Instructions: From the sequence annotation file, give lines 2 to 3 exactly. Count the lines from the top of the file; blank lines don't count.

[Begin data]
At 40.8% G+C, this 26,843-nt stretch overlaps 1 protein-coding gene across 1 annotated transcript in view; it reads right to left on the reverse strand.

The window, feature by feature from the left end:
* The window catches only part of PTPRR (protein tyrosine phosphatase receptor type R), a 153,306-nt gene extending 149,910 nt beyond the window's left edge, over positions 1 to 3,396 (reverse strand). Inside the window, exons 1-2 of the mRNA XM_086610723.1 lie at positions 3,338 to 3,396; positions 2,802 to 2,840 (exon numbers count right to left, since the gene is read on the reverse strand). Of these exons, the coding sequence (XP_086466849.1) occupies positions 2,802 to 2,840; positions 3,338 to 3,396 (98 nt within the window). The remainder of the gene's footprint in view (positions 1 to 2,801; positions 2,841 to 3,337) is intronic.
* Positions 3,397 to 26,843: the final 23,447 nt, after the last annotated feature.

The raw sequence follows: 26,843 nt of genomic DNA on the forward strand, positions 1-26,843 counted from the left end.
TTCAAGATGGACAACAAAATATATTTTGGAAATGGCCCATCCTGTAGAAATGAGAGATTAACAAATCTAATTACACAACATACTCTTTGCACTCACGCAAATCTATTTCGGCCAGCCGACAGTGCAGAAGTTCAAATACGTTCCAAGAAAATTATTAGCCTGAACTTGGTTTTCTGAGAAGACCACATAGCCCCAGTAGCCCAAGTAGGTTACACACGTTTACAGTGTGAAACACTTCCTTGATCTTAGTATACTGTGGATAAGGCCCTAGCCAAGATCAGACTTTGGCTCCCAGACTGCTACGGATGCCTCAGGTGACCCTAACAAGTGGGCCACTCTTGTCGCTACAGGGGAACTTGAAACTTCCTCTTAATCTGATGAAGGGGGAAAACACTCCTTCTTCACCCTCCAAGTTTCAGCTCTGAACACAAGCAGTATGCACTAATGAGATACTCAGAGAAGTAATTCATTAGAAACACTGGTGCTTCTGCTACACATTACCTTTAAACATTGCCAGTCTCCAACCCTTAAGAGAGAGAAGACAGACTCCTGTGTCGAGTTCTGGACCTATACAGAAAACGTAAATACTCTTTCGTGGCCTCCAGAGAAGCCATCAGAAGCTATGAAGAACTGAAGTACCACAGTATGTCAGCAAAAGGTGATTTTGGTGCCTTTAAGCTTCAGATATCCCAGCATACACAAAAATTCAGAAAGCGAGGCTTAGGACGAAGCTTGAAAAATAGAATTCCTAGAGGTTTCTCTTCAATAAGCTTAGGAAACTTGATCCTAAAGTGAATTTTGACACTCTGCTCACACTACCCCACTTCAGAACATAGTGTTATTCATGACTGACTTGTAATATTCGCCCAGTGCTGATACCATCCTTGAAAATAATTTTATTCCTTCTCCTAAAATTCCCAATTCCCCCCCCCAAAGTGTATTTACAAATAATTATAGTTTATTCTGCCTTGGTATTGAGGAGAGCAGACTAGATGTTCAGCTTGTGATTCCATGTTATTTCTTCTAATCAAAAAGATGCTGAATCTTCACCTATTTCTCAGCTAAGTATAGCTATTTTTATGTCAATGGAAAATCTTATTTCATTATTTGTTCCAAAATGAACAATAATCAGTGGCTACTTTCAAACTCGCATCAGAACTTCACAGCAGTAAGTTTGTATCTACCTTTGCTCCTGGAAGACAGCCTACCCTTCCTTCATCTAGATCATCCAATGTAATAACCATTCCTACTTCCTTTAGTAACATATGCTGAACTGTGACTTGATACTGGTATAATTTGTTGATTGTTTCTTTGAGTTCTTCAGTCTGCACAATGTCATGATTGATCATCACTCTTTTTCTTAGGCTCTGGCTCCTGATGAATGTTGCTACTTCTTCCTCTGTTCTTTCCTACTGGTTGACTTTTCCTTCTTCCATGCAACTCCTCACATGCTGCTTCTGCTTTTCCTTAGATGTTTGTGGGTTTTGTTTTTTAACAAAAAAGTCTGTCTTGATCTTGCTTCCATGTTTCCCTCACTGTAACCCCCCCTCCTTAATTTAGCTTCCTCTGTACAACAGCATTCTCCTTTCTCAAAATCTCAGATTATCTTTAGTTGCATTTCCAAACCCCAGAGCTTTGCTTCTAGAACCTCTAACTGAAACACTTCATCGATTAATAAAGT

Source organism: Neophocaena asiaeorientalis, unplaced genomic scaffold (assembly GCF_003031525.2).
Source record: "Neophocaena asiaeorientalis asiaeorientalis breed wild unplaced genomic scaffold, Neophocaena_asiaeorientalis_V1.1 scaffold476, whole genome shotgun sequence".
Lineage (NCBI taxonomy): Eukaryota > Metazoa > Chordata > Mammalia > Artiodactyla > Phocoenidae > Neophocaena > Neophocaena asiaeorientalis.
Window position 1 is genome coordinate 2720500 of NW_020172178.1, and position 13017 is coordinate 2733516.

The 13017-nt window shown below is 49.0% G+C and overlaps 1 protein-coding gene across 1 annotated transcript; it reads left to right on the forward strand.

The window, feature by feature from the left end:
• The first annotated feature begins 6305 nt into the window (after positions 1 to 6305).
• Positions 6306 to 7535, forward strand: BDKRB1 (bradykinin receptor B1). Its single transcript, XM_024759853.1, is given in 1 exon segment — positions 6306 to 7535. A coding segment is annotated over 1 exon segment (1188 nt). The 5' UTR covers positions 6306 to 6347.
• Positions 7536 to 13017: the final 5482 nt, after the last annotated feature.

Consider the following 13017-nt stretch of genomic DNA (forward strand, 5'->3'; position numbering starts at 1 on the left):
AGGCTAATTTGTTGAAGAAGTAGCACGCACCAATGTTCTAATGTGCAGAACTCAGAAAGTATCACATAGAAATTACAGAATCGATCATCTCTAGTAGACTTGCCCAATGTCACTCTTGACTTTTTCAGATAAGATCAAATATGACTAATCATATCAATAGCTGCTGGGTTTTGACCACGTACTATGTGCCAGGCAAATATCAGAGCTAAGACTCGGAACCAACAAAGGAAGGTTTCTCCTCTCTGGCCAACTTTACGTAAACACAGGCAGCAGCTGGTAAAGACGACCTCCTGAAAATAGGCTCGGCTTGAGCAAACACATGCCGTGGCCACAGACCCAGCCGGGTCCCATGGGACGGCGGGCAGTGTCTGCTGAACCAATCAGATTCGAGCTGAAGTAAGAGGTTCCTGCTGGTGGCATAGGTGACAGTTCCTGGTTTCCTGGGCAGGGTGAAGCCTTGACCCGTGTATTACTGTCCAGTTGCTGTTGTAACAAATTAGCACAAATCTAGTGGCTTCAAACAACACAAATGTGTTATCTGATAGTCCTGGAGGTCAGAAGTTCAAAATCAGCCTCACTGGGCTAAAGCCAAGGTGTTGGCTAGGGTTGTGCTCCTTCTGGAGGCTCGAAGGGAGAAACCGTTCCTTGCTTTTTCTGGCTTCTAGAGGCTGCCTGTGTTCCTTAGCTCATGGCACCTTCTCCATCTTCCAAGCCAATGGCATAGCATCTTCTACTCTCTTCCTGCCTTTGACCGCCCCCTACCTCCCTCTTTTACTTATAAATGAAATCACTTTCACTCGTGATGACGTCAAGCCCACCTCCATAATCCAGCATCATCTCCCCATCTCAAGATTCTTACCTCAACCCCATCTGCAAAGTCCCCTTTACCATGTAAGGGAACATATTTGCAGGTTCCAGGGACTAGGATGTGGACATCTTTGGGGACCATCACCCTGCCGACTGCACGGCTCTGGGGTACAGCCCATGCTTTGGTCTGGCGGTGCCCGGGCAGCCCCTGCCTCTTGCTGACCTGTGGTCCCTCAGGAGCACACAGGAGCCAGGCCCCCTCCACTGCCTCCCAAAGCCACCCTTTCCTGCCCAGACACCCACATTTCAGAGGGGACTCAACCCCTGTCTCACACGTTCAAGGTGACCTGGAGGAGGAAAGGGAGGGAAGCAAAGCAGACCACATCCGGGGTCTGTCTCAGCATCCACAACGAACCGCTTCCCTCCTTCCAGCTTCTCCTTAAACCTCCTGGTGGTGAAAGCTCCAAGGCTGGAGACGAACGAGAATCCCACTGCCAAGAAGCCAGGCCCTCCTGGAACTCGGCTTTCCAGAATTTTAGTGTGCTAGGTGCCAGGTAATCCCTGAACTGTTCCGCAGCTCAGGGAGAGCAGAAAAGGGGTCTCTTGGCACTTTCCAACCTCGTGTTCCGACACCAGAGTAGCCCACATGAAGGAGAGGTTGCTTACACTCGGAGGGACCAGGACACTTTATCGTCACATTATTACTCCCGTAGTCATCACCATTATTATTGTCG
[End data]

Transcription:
The window, feature by feature from the left end:
* The window catches only part of PTPRR (protein tyrosine phosphatase receptor type R), a 153,306-nt gene extending 149,910 nt beyond the window's left edge, over positions 1 to 3,396 (reverse strand). Inside the window, exons 1-2 of the mRNA XM_086610723.1 lie at positions 3,338 to 3,396; positions 2,802 to 2,840 (exon numbers count right to left, since the gene is read on the reverse strand). Of these exons, the coding sequence (XP_086466849.1) occupies positions 2,802 to 2,840; positions 3,338 to 3,396 (98 nt within the window). The remainder of the gene's footprint in view (positions 1 to 2,801; positions 2,841 to 3,337) is intronic.